Between the cost-effective high performance of Quantum QXS hybrid storage and cold bucket extension with Artico or Xcellis, now you can afford to save a lot more Splunk index data for analysis.  That alone won’t make you a Splunk Ninja, but it can’t hurt.  And I don’t know about you, but all these water analogies are making me thirsty.  I’m going to get a drink.

If you want to pan for gold in the big data river you’ll need a river, and a pan.  The river is running right at your feet.  It’s in the logs and alert streams from your servers and network gear, or your vending machines, warehouse robots, sensor networks, whatever.  And the best-known pan is Splunk.

Understanding what is happening now is only a first step.  For data to be useful it must have context.  You can’t understand today without comparing it to times past.  To see trends and anomalies you have to save a bunch of that data flowing by.  You need a reservoir.

Splunk uses a “bucket” metaphor for storage.  Incoming data lands in a “hot” bucket, and eventually rolls to “warm” and “cold” buckets as it ages.  But all three – even cold buckets – require high-performance storage such as flash or disk.  (Quantum QXS hybrid storage is perfect for this use, by the way.)  If you want to move indexes from cold buckets to cheaper storage, you can “freeze” them.  But frozen indexes can’t be used for queries or analysis.  To bring them back you first manually locate the right index in the freezer, then “thaw” it using the CLI.

High-performance storage costs money, and there is never enough of it.  Time is valuable, and manually locating and thawing indexes is extremely inconvenient.  The expedient solution is to delete the older data when you run out of space, and this is what most Splunk users do.  But this truncates your context, limiting your ability to see long-term trends like seasonal business cycles and annual growth.

Quantum’s StorNext appliances Artico and Xcellis are fantastic reservoirs for Splunk.  Their transparent tiering enables what we call “cold bucket extension.”  StorNext allows your cold buckets to grow beyond disk onto cheaper media, like object storage, public cloud, or even tape.  When a query is submitted requiring data that has been tiered, Splunk displays a polite progress bar while StorNext retrieves the required indexes back to performance disk.  It’s automatic, no freeze/thaw needed!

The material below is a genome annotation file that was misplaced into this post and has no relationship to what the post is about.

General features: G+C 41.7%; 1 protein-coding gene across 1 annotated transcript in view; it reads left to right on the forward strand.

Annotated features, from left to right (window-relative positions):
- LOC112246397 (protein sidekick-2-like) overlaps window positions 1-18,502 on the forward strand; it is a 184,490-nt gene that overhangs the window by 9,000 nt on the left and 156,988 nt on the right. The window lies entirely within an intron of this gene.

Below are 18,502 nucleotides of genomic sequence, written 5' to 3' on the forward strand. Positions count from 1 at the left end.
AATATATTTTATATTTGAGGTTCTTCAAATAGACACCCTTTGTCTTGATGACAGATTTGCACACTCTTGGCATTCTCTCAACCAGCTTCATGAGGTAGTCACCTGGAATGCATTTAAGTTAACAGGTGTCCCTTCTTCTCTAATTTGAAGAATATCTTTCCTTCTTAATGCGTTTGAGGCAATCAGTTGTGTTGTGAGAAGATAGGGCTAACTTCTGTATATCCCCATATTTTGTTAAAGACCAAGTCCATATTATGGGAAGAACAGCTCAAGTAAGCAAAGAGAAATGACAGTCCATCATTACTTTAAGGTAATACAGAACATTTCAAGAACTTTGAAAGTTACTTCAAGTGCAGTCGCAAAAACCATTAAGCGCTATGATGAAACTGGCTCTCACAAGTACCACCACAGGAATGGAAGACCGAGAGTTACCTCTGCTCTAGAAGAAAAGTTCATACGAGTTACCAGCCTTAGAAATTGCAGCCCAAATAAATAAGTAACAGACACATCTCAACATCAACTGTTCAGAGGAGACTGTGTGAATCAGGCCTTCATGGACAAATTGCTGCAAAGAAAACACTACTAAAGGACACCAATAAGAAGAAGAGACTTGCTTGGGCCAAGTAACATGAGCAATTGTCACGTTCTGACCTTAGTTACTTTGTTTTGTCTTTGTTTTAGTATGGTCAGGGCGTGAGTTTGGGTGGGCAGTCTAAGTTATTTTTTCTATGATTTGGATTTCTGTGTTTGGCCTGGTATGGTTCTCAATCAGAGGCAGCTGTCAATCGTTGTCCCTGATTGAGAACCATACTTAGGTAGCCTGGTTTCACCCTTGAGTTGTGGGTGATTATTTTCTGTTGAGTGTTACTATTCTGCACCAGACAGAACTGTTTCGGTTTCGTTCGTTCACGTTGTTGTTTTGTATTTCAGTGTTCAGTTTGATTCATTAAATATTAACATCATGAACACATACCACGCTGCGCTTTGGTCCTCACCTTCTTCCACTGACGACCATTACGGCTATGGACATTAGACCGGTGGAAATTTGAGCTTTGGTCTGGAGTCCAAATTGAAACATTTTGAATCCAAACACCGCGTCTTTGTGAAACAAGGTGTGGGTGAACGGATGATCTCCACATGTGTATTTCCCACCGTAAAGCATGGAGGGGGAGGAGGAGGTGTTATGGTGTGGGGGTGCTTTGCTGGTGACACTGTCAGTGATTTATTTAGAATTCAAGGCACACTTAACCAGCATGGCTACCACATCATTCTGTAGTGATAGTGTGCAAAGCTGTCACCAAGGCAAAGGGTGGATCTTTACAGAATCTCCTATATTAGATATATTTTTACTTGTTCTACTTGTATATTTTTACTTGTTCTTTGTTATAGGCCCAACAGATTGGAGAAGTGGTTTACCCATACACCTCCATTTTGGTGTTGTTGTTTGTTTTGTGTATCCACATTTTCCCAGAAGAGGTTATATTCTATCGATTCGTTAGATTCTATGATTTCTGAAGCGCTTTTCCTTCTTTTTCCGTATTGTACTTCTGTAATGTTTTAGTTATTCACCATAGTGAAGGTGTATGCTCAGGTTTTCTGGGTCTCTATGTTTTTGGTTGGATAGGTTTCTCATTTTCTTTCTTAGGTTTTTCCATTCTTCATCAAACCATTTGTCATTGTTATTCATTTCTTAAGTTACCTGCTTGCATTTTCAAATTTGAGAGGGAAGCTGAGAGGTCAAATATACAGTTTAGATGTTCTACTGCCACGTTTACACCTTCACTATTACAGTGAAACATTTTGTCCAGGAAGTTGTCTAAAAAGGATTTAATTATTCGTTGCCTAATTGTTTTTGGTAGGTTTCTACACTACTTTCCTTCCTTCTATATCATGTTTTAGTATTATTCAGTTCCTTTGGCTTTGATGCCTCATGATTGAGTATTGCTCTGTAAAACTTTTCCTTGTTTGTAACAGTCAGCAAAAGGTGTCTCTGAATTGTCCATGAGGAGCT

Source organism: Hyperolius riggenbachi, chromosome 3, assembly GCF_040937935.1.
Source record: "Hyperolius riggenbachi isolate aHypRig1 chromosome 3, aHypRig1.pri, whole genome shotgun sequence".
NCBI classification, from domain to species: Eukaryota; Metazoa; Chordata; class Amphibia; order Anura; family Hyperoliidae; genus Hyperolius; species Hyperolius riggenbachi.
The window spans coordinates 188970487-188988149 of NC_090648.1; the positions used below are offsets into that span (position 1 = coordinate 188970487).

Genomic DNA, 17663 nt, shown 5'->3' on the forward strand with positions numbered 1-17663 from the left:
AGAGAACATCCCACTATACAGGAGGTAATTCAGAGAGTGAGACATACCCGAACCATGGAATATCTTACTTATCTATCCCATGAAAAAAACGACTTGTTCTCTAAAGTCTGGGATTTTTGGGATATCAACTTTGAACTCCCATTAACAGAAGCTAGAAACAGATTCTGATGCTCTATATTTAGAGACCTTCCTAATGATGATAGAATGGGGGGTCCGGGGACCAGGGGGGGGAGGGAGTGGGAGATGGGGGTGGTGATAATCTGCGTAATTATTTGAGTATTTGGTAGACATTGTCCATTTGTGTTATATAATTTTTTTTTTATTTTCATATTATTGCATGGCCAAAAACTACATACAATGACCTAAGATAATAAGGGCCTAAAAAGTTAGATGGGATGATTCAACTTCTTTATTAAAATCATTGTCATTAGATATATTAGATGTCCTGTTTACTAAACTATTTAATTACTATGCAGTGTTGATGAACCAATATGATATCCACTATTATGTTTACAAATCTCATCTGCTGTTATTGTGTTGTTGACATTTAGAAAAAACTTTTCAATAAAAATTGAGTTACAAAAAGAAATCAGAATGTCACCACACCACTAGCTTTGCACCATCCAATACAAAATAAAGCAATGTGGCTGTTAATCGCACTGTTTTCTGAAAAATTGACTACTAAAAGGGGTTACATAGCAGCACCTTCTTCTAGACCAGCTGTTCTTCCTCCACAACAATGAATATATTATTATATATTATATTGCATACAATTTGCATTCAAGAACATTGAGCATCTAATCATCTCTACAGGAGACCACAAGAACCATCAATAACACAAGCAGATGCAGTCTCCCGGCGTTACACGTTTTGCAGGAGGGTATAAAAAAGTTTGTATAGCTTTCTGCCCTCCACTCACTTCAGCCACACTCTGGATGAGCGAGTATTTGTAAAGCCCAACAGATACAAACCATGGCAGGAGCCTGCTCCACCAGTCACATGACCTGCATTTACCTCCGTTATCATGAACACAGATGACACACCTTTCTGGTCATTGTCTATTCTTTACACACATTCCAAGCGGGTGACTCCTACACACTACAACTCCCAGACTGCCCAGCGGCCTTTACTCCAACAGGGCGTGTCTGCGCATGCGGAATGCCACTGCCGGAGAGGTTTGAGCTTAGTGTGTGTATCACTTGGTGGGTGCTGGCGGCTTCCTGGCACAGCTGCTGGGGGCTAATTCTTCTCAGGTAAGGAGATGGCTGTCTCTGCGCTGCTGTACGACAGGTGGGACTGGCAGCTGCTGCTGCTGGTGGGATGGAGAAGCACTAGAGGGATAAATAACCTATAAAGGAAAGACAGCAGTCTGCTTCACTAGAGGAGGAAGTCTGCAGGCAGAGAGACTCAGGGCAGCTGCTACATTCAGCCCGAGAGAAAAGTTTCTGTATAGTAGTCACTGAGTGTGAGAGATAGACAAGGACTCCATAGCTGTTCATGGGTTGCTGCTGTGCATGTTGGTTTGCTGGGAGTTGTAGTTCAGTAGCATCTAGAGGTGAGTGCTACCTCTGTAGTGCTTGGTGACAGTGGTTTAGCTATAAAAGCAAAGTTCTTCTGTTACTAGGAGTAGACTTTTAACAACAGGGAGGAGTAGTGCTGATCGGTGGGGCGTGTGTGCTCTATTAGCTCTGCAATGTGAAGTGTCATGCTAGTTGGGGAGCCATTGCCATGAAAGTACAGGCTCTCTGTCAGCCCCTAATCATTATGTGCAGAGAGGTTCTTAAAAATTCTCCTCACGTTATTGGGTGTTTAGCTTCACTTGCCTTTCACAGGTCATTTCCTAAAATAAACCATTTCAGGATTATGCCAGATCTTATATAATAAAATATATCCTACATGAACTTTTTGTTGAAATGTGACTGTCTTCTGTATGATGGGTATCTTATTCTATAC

This magic is possible because of StorNext’s “stub” capability.  Normally when a file is purged from the appliance disk cache (we say truncated), the file metadata remains so the file is still visible to users.  When a truncated file is accessed, StorNext copies the file data from an archive tier back to the disk cache.

But when stubbing is enabled and files are truncated, a user-defined amount of file data is retained on the appliance disk in addition to the metadata.  Files smaller than the defined thresholds are retained on disk in their entirety.  For larger files the selected amount of data from the head of the file stays on disk, while the rest is truncated.  When the cached file data is accessed, StorNext initiates a copy of the rest of the file back to the appliance disk from the archive.

Splunk indexes consist of large files containing compressed data, and smaller control files.  The control files and initial portion of the data files must be available at disk speed or queries will fail.  But after the initial access, Splunk will patiently wait for additional data to be delivered, even if it must be retrieved from tape.  By configuring StorNext stubbing appropriately, Splunk queries run successfully even when the majority of the cold bucket index data is archived.

Between the cost-effective high performance of Quantum QXS hybrid storage and cold bucket extension with Artico or Xcellis, now you can afford to save a lot more Splunk index data for analysis.  That alone won’t make you a Splunk Ninja, but it can’t hurt.  And I don’t know about you, but all these water analogies are making me thirsty.  I’m going to get a drink.